"The means is dialogue, the end is learning, the purpose is peace." ~ Founder Dr. Jane Vella

Improve Your Writing – Beware Little Timidities

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The following post is adapted from one of the lessons in IMPROVE YOUR WRITING:  Ten Essential Tools for Streamlining Your Sentences, a self-paced online course facilitated by writer, teacher and former GLP Director Joan Dempsey. Joan employed the 8-Steps of Design in the creation of this course.

Vigorous writing is concise. A sentence should contain no unnecessary words, a paragraph no unnecessary sentences for the same reason that a drawing should have no unnecessary lines and a machine no unnecessary parts. This requires not that the writer make all sentences short, or avoid all detail and treat subjects only in outline, but that every word tell.

~ William Strunk, Jr. and E. B. White, The Elements of Style, Fourth Edition

We all write.

Reports. E-mails. White papers. Grants. Letters. Blog posts. Articles. Briefs. Stories. Novels. Biographies. Histories. Memoirs …

When we write, we sometimes feel uncertain. One way we cope is to add qualifiers to our sentences.

Like this:

I have a bit of a tendency for adding rather unnecessary qualifiers to my sentences.

Wait. Let me revise:

I have a tendency for adding unnecessary qualifiers to my sentences.

What’s a qualifier?

  • rather
  • very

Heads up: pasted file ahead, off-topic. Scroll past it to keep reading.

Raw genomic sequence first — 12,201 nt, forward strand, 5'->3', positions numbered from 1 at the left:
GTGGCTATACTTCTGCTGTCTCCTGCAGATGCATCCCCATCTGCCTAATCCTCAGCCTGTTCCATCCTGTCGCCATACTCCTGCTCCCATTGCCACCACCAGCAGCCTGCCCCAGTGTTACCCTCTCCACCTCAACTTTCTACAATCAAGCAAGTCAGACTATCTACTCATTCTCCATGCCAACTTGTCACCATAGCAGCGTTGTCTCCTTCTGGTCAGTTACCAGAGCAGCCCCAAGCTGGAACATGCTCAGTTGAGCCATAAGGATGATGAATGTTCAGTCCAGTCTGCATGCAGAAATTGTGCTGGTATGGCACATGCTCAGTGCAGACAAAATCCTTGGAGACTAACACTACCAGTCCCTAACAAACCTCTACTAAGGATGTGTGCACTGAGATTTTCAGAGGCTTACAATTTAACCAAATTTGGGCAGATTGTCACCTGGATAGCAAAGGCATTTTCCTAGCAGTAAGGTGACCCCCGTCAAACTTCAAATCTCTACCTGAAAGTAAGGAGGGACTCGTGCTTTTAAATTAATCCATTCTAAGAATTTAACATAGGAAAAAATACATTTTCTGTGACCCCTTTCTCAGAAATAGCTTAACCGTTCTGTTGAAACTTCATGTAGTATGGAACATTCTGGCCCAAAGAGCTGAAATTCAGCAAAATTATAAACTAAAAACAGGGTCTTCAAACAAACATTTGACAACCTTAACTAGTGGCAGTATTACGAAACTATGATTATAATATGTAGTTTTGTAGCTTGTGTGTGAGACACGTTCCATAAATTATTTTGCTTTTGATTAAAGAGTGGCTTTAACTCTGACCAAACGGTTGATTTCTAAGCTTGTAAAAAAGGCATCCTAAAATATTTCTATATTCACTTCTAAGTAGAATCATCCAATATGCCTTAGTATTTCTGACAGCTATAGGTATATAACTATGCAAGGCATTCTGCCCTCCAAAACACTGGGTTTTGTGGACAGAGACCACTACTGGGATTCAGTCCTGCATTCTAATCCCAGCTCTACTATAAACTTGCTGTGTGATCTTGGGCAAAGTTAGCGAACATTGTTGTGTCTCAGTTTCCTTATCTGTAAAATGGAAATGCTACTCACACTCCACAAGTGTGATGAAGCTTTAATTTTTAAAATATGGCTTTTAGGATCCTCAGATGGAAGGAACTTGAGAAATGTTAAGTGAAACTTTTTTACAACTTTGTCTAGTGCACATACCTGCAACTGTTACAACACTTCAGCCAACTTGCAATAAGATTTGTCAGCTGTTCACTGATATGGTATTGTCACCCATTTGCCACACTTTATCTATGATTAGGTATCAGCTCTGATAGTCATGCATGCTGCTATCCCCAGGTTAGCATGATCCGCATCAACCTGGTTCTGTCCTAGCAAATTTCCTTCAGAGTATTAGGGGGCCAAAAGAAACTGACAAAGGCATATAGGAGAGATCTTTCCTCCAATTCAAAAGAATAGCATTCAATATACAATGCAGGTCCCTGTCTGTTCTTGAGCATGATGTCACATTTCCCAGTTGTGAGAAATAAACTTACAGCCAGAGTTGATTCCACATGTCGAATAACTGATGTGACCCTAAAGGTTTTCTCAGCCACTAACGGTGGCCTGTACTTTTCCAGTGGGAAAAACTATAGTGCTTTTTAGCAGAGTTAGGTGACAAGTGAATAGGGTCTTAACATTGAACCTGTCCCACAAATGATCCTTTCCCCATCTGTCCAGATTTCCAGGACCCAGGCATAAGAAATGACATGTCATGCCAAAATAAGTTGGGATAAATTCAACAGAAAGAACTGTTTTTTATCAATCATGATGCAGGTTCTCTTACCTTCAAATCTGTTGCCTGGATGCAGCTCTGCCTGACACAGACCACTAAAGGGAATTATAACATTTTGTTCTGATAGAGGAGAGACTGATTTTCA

• a little
  • pretty
  • sort of
  • somehow
  • somewhat
  • kind of
  • quite
  • too
  • in a sense
  • type of
  • really
  • basically
  • for all intents and purposes
  • definitely
  • actually
  • generally
  • specific
  • particular

“These,” write Strunk & White in The Elements of Style, “are the leeches that infest the pond of prose, sucking the blood of words.”

Prune out the qualifiers to strengthen your prose!

Follow the advice of William Zinsser in On Writing Well:

Don’t say you were a bit confused and sort of tired and a little depressed and somewhat annoyed. Be confused. Be tired. Be depressed. Be annoyed. Don’t hedge your prose with little timidities. Good writing is lean and confident.

Think deeply about the meaning of words.

Don’t write "very first time" or "very last time." It’s either the first time, or it isn’t. It’s either the last time, or it isn’t. Don’t write that the retreat was rather boring or very bland. Words like boring and bland nicely convey their own meaning.

According to Zinsser, by adding qualifiers you “dilute your style and your persuasiveness.”

"The larger point,” he continues, “is one of authority. Every little qualifier whittles away some fraction of the reader’s trust. Readers want a writer who believes in himself and in what he is saying. Don’t diminish that belief. Don’t be kind of bold. Be bold.”

Now it’s your turn.

Don't forget that only by practicing will you grow adept at recognizing when you use unnecessary qualifiers in your own work. To get the most out of what you've just read, try this:

Write 1-2 sentences with too many modifiers in each. Use the list above if you wish, or discover your own modifiers. Post your sentences in the comments section below.